Call them prayers or curses. Fictions or true stories. Mary Dalton's new poems are voices caught in print, fashioned from the vigorous idioms and cadences of Newfoundland speech. Readers will, likely for the first time, encounter words like "conkerbells", "drite", "mollyfoostering", "mawmouth" and "elt"--potent words rich with the music of their centuries-old origins.
The Atlantic landscape, its water and weather, is made to play a memorable role in these poems, reflecting the often anarchic vitality of a complex, sea-dependent people. But the true marvel of Merrybegot, Dalton's third book, is the linguistic energy, the "salt accent," of its various speakers.
The title, Merrybegot (a child born outside marriage), aptly suggests this poetry's extraordinary originality. Here is a language, and a community, rendered in all its exuberant and irreverent life.
About the author
Edited by Mary Dalton, Sean O'Brien, Chase Twichell, Niyi Osundare et al.
Mary Daltpon is the author of five books of poetry including Merrybegot winner of the 2005 E.J. Pratt Poetry Award. Her new collection Hooking was published Spring 2013. She is a Professor of English at Memorial University, St. John’s Newfoundland.
Sean O’Brien is a UK poet, critic, broadcaster, anthologist and editor. He is Professor of Creative Writing at Newcastle University. His poetry collection November was shortlisted for the 2011 T. S. Eliot Prize and the 2012 International Griffin Poetry Prize.
Chase Twichell is the winner of the prestigious Kingsley and Kate Tufts Poetry Award (2011) and the Alice Fay Di Castagnola Award (1997). She has received numerous fellowships for her seven books of poetry.
Niyi Osundare Osundare is a Nigerian poet, playwright, essayist and scholar. He has authored 18 books of poetry. His many prizes include the Commonwealth Poetry Prize. He is currently Distinguished Professor of English at the University of New Orleans.
"[Mary Dalton's poems] lift us from the obviously crafted, intellectual poem to an art that echoes the best of William Butler Yeats's late poems, when he gave up artifice for the simplicity of joy and beauty. ... These are fast poems. They slip by quickly, yet once gone, still hold hard to the ear and tongue. They're a mix of curse and blessing, the poems feathered as clean as new-born swallows as they dip and weave in the winsome cadences and idioms of Newfoundland. They are like something overheard in the street or at a table in a bar just after it opens, short as a joke and deep as a charm. ... I laughed aloud at the pleasure in the poems, their wit and whimsy. There's irony in the tone of some of the poems, but there's always delight (...) Make no mistake, these poems are beautifully made." --Globe & Mail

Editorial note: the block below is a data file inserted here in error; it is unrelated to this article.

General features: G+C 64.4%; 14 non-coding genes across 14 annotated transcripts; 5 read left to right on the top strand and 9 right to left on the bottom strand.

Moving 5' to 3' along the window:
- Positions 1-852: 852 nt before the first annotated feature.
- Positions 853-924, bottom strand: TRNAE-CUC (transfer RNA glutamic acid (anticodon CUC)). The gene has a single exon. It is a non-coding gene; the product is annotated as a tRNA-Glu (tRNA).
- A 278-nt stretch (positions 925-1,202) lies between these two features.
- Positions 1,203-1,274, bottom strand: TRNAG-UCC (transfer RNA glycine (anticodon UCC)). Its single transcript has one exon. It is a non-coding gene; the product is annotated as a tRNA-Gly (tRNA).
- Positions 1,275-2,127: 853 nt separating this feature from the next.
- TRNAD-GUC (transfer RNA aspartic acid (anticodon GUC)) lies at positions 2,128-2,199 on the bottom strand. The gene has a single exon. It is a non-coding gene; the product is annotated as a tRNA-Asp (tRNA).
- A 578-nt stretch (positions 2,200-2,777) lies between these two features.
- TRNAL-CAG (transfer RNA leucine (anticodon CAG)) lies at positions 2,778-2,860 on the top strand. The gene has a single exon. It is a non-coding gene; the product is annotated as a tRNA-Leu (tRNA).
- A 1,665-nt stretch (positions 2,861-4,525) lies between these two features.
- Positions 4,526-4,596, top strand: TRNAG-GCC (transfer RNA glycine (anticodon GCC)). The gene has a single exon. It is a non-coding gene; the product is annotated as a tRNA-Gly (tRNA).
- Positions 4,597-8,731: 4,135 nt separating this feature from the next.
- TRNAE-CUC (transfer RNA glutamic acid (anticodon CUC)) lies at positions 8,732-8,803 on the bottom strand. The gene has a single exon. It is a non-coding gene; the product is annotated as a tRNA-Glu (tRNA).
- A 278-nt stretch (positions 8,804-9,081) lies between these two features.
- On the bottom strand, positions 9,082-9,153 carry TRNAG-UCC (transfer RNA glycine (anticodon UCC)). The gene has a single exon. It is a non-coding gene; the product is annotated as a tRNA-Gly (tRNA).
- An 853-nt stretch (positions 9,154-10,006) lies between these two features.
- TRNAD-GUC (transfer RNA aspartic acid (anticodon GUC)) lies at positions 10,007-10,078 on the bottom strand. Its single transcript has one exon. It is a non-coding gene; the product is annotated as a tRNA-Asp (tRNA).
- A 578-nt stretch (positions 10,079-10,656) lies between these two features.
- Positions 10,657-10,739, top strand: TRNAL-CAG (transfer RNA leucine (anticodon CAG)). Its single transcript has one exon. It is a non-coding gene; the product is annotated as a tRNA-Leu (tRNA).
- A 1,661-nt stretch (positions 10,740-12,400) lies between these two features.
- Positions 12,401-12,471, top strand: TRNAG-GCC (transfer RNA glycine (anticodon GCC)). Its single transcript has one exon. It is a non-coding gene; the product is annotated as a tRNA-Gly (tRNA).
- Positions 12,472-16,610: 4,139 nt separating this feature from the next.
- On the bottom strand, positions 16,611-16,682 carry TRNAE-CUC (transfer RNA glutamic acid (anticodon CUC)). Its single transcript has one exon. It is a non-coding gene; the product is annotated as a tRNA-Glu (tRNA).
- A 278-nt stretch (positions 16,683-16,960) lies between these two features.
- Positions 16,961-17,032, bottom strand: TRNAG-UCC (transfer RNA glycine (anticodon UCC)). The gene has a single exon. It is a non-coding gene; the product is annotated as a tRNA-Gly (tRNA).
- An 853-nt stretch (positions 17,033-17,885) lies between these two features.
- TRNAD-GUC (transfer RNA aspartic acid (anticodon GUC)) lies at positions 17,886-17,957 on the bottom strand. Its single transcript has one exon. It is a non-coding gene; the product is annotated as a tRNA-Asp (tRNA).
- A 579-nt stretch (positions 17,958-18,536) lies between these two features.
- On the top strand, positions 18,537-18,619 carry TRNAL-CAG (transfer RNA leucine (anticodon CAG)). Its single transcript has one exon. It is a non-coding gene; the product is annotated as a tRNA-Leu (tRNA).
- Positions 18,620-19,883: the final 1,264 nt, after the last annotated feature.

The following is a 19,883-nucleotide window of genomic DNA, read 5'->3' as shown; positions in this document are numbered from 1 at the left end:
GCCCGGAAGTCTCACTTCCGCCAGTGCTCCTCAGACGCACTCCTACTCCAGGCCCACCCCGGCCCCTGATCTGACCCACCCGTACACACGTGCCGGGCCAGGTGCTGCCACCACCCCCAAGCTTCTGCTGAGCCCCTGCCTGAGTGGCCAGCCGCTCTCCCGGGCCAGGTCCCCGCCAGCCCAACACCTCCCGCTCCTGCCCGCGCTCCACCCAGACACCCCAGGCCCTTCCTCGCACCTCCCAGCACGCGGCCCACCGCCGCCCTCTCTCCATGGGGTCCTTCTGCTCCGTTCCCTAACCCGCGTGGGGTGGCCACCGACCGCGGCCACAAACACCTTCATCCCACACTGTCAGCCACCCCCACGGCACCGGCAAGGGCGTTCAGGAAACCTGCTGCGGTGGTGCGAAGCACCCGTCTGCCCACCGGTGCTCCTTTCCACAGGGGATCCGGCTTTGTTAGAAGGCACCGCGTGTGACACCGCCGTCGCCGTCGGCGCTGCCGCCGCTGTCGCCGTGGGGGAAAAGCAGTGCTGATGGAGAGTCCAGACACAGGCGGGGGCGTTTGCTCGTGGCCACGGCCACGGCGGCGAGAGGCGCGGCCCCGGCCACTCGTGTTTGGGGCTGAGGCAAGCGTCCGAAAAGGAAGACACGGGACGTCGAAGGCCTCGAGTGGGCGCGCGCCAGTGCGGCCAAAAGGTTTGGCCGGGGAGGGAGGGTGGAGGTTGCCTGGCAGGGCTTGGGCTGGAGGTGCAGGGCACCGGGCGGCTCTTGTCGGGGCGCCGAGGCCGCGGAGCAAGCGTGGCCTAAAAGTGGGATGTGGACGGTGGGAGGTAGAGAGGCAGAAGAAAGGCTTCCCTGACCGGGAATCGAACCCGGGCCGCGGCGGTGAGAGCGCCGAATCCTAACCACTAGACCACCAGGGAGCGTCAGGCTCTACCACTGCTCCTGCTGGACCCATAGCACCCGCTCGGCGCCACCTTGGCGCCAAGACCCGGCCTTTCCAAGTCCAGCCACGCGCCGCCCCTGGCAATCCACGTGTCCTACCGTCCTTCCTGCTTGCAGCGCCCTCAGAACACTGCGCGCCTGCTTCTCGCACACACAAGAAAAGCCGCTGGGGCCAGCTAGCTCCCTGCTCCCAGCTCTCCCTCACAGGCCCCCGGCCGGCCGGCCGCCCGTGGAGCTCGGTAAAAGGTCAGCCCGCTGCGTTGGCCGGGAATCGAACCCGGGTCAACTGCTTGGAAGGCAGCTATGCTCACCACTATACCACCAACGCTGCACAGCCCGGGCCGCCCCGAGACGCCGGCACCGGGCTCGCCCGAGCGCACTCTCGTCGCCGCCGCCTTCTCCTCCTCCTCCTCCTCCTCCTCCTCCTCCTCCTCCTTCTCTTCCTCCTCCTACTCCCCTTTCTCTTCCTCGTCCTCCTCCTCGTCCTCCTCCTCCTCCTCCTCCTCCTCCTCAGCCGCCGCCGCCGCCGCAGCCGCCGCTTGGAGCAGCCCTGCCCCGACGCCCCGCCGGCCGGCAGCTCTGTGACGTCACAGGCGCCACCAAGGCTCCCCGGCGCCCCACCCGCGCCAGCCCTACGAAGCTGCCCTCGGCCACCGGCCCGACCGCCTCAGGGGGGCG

"A real find... Dalton is sharp, insistent, dramatic." --Irish Times
"Merrybegot has the potential to rattle the Canadian poetry scene down to its foundations...I can say without reservation that this is the most important collection of poetry to come out of this island since the 1923 debut of Pratt's Newfoundland Verse." --The Sunday Independent
"Mary Dalton's poems are masterpieces of compression and musicality, combining laconic speech and such ear-pleasing figurative expressions as "blatherskite," "nuzzle-tripe" and "macadandies." ... It's a delight from cover to cover." --Toronto Star
"Dalton's craftsmanship is impeccable." --Books in Canada
"Merrybegot restores to English poetry what unthinking post-modernism subtracts: music..." --Halifax Chronicle-Herald
"Folksy, feisty, and possessing a rough irreverence...a real celebration of language and of the lives that utter it." --Shane Neilson, Books in Canada
"With a few hundred stock phrases, [Dalton] has created a coherent picture of traditional Maritime life... Narrated mostly from the perspective of the community's indignant morality makers, the poems bristle with the kind of salty wit and quiet sentiment you'd expect to find east of Quebec. ... And who knew slang could be so aesthetic? ... It's proof of Dalton's skill that she orders this mass of dialect into tightly rhythmic poetic units, by turns pungently funny and moving." --Jana Prikryl, Quill & Quire
"This ability to not only recognize, but reproduce in print, the musicality of speech makes Merrybegot, Dalton's third and most recent volume of poetry, such a rarity. ... Merrybegot boasts a wealth of words, a wealth of voices, a wealth of stories. It is in turns loving, angry, funny, irreverent and mournful...One wants to invite Dalton's characters over for tea and listen to them talk all night long." --Jenny Higgins, The Independent
"...A celebration of the rich and original cadences of the province she calls home. ...her lean, pared-down verse and subtle narration weave as an echo of Michael Ondaatje's The Collected Works of Billy the Kid, a similar collage of feisty characters and spoken snippets. Add to that Dalton's palpable reverence for Ezra Pound, and you have Merrybegot, the lively offspring of oral language an western text, a hybrid of rhythms that refuses to stray 'too far from music.'" --Carolyn Marie Souaid, Montreal Gazette
"These vivid little monologues are full of love and anger, humour and sly wit. In them the voices of Newfoundland dance and sing, rejoice and rant." --Ellen Joseph, Kindling Review